the uncommon good is et al's first show in Christchurch since 2012. The aesthetic remains however, with text, erasure, found object and astute use of wall and floor space - activated with poise and an unerring beauty of touch.
For some, the look may be bleak: grey and black on newsprint, scribbled writing, black gaffer tape, and some spray can in fluoro pink. There are glimpses of yellow and gold. But the mark-making, composition and seemingly casual presentation is essential et al. It is a mode that those who follow have admired for its tenacity, integrity and political engagement for over 40 years now.
Here, pages of the New York Times are presented taped to the wall. Gleaned whilst in Maine earlier this year, these works are almost diaristic observations of the relentless narcissism and politics of power. This is certainly not the common good. It is Trump et al. And headlines dominated also by Islamic State, Zika, Turkey and the nuclear threat. et al's annotations look like redaction on official documents, hinting at on-going obfuscation and manipulation.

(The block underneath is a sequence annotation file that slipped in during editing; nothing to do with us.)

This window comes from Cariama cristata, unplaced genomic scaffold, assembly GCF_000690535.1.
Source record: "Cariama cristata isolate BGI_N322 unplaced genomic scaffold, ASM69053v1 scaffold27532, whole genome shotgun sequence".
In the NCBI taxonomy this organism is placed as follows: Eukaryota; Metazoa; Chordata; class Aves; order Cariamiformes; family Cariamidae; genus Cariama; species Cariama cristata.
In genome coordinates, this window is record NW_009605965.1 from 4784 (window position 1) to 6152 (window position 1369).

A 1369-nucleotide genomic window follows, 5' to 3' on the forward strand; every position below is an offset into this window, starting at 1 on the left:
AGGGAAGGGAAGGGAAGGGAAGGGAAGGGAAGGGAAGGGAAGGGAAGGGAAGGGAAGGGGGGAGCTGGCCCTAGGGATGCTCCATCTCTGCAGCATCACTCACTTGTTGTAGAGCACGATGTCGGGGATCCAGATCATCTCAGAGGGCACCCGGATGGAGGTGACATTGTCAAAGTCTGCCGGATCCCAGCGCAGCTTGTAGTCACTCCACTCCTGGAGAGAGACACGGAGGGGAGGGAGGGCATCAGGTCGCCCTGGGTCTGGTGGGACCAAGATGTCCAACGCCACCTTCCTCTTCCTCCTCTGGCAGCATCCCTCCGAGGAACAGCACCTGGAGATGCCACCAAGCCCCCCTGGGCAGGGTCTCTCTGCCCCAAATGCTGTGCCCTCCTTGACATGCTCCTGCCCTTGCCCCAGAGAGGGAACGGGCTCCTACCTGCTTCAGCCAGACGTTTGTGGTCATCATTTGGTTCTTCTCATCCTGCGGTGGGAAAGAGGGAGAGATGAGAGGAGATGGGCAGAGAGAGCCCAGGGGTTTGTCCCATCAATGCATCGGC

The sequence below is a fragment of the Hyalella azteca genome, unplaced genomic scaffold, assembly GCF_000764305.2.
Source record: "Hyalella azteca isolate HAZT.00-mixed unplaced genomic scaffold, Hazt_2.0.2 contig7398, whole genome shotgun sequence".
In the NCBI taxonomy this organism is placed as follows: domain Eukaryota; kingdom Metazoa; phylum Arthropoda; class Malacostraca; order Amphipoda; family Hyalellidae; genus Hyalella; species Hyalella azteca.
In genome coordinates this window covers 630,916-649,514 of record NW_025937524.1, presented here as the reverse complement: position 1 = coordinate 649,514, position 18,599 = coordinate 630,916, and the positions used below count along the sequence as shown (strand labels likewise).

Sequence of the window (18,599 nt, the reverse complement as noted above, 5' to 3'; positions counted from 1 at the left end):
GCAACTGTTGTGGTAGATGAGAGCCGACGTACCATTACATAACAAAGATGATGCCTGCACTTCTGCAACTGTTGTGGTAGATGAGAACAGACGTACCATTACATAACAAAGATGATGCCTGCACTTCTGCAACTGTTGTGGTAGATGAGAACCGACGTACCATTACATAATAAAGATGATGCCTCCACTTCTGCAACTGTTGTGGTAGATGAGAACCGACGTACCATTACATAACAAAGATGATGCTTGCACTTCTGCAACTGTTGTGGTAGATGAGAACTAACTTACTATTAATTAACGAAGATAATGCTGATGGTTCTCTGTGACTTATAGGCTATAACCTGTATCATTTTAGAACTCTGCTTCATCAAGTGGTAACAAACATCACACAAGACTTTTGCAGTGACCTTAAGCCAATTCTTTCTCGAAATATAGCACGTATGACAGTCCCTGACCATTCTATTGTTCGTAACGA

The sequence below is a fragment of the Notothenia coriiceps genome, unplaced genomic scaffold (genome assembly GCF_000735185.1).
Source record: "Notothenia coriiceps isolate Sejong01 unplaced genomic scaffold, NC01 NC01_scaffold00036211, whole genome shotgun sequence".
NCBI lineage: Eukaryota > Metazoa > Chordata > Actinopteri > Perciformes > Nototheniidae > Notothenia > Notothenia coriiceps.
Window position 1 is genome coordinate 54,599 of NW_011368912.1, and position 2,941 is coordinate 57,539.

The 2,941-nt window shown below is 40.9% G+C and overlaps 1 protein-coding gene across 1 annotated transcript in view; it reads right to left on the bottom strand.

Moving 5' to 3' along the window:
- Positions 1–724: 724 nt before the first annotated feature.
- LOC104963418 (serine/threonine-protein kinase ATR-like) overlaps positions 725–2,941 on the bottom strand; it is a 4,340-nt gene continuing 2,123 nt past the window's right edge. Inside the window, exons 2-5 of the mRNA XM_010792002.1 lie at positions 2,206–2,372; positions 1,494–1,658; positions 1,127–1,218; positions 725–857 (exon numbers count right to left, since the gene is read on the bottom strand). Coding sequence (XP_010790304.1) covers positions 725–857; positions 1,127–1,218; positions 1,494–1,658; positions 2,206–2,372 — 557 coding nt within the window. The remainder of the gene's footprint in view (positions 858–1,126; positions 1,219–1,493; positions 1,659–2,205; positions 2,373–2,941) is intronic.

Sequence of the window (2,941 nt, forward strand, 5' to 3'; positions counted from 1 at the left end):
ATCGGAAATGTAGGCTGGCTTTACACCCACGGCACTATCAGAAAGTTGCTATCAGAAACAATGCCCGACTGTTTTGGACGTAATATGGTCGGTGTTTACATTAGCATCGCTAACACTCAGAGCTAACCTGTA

On one page from the Wall St Journal, August 22, 2016 in black on grey, et al has written "if the past has gone the present is not here and the future will not come". This attitude is familiar to Maori. The biggest new work in the show, called white cube brown room tin shed and turanga waka out the back, has a similar subtext. Its fluoro cross form reminds me of Maori sovereignty flags and Hotere's Black Union Jack. And it is sprayed over the floorplan for a Type 1 House, designed for Aborigines in corrugated iron and concrete by the state governments of Australia. The same plans are presented on the gallery floor, measured out in duct tape. The houses, including verandahs, are grotesquely small. So, uptake has been poor. The subjects of et al's research, it seems to me, are coming slowly home.
Press release courtesy Jonathan Smart Gallery.